How to rehearse in a pandemic? Outdoors.

The other night, Any Given Thursday — that’s the band’s name — held its final session before their show at Black Rock’s BRYAC (Thursday, August 27, 5 p.m.). They tuned up outside the Gig Center on the Post Road, near Southport.

A small crowd stopped by. It will be bigger on any given Thursday — well, this coming one, at least. (Hat tip: Lou Weinberg)

“06880” loves the Little Free Libraries popping up all over town. It’s simple: bring a book, or borrow a book. That’s it!

Amy Schneider spotted this one at 11 Hillyfield Lane, off Marion Road:

And finally … Happy 76th birthday to Walter Williams of the O’Jays!

8 responses to “Roundup: Positano, Poll Workers, Church Aid, More

  1. Christian Hunter

    Other restaurants that have closed forever that few people know about yet:

    Mama Mina’s in Fairfield, once a best-of-breed Italian red sauce joint run by the famous and much-beloved Amadeo (cousin of the Positano crew) who packed it in, and sold out to amateurs a few years back.

    And Plan B Burger, once a reliable-to-mediocre burger and fries place that never could develop any kind of bar or singles scene despite the place being awash in bourbon.

  2. Melissa Rose

    Dan, Concerned about the lack of poll workers in the upcoming general election, I volunteered in May and was promptly contacted by someone in the local field office. We spoke about training, etc., the…nothing. Same with my son, a high school senior. We’d volunteer our time without pay! Makes you wonder if it’s a lack of volunteers and organization that is causing a shortage of poll workers?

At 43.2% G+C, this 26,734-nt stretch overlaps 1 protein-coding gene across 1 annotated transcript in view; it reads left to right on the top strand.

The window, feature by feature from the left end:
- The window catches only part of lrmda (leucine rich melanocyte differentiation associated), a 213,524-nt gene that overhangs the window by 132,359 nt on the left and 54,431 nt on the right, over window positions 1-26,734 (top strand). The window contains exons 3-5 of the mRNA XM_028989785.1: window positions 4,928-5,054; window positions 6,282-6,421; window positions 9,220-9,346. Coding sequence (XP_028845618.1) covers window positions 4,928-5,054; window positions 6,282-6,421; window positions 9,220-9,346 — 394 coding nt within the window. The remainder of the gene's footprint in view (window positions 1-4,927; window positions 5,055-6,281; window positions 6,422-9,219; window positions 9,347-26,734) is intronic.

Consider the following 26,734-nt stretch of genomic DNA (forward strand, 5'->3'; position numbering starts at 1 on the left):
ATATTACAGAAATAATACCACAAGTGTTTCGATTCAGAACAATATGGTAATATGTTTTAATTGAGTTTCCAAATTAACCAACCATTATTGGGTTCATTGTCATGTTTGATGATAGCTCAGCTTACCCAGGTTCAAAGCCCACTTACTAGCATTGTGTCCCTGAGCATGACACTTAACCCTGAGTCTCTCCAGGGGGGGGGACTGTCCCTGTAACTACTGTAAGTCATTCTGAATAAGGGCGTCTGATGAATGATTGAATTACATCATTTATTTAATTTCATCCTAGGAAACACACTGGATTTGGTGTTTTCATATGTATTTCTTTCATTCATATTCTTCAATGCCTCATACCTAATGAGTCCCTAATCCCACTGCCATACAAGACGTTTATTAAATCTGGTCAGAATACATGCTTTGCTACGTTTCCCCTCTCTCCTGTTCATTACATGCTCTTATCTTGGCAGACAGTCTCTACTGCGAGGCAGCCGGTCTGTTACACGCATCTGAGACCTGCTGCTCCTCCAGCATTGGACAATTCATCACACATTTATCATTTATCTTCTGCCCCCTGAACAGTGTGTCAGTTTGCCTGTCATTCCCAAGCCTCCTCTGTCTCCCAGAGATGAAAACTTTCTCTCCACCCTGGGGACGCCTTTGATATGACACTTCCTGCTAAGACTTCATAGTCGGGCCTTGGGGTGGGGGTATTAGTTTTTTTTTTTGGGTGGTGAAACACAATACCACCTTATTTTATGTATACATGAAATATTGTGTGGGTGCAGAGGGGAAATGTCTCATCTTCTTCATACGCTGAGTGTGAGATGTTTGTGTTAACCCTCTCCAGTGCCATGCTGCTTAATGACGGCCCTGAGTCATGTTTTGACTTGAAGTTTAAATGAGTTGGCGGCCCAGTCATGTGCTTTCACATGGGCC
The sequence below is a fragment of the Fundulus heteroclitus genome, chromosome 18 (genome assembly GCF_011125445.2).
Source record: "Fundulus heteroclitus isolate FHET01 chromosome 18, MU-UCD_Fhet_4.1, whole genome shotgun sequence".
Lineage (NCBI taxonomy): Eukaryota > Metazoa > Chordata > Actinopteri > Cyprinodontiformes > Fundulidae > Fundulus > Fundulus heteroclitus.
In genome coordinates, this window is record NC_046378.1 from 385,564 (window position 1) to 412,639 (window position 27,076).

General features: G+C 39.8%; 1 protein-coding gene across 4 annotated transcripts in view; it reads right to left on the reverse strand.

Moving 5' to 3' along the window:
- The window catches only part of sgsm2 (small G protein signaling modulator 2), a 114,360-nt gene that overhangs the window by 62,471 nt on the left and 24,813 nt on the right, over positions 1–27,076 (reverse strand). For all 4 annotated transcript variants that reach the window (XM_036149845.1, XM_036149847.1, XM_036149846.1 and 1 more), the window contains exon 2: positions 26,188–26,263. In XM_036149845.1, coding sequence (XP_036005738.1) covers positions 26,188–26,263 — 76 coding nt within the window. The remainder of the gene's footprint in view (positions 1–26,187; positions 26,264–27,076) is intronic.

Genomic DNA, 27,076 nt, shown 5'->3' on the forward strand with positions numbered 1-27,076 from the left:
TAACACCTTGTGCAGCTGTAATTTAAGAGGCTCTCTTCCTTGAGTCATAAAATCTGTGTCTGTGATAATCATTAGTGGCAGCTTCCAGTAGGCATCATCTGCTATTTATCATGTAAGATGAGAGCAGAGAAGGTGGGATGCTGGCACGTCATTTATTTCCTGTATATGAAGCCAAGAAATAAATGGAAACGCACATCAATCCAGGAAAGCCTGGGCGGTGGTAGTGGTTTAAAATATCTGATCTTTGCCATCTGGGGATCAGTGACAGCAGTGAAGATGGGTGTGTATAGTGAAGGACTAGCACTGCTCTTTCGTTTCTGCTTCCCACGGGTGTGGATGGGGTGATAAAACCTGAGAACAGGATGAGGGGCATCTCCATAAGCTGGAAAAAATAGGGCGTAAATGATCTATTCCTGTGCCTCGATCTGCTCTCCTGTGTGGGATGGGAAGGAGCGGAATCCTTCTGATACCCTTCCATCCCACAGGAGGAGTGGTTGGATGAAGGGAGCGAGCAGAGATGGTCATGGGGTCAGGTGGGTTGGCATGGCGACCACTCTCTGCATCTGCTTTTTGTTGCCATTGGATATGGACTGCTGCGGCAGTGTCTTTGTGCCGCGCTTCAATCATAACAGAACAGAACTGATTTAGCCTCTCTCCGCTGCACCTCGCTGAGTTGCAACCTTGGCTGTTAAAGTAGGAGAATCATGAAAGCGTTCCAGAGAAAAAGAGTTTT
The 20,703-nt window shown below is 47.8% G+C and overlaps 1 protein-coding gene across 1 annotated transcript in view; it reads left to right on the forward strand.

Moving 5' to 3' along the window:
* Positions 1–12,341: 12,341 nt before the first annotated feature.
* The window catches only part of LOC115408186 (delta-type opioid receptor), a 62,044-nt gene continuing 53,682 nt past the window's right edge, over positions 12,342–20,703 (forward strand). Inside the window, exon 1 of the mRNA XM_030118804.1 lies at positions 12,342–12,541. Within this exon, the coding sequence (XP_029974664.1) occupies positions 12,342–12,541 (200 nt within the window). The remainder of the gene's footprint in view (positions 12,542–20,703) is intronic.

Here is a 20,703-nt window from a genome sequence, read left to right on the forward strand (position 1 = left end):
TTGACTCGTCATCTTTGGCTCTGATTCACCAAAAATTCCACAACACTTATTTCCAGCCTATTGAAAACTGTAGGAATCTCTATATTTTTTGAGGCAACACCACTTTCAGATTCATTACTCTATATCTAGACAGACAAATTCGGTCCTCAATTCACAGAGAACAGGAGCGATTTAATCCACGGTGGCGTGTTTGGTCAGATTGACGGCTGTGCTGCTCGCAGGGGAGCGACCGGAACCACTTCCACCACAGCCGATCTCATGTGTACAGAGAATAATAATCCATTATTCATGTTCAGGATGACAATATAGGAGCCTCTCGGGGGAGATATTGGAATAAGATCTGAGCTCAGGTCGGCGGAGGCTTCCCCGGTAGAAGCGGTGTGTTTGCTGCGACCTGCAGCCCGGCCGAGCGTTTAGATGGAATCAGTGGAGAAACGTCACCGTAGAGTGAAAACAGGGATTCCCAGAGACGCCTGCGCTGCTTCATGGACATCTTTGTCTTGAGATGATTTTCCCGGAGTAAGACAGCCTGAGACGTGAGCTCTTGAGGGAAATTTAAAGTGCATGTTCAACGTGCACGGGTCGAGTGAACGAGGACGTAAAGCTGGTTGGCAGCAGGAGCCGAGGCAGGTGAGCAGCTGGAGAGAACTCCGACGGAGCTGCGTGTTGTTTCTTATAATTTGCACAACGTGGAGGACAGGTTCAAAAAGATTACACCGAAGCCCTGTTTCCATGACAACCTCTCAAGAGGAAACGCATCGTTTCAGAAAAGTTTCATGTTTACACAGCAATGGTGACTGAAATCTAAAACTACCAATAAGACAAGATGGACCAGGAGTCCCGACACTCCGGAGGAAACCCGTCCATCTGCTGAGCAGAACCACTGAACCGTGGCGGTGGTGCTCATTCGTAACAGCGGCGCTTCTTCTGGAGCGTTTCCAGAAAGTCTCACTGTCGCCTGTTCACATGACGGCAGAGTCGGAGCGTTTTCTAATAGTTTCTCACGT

• Thanks, Melissa. I have no connection with the registrars, but I’m guessing that maybe with only one polling place in all of Westport, there was no shortage for the primaries. Hopefully they’ll take you up on your offer for November!

  3. Ah too bad!  But a catastrophic time for restaurants. I’m amazed at the ones that can still keep going. Speaking of Positano, what is the story about the partly built “Blue Blight” that’s on the restaurant’s former site?

    • Construction on the private home was halted due to violations of the building permit, I believe.

    • Wendy Cusick

      I asked that same question to Dan a couple of months ago too.
      After out email conversation, I took a closer look at the property when I drove by.
      There’s a sign that says ‘cease and desist’. I’m not sure if it made it through the storm.
      The developer running out of money is probably correct because there’s also a for sale sign on the property.

  4. Speaking of poll workers, I have fond memories of doing that at Coleytown El during senior year of high school. Once, former Governor (and actor) John Lodge came in to vote. As I checked him off on the log, he asked me: “Young man, why are you putting a check mark next to my name?” I responded: “To make sure everyone votes just once.” He responded: “Young man, do you know WHO I AM?”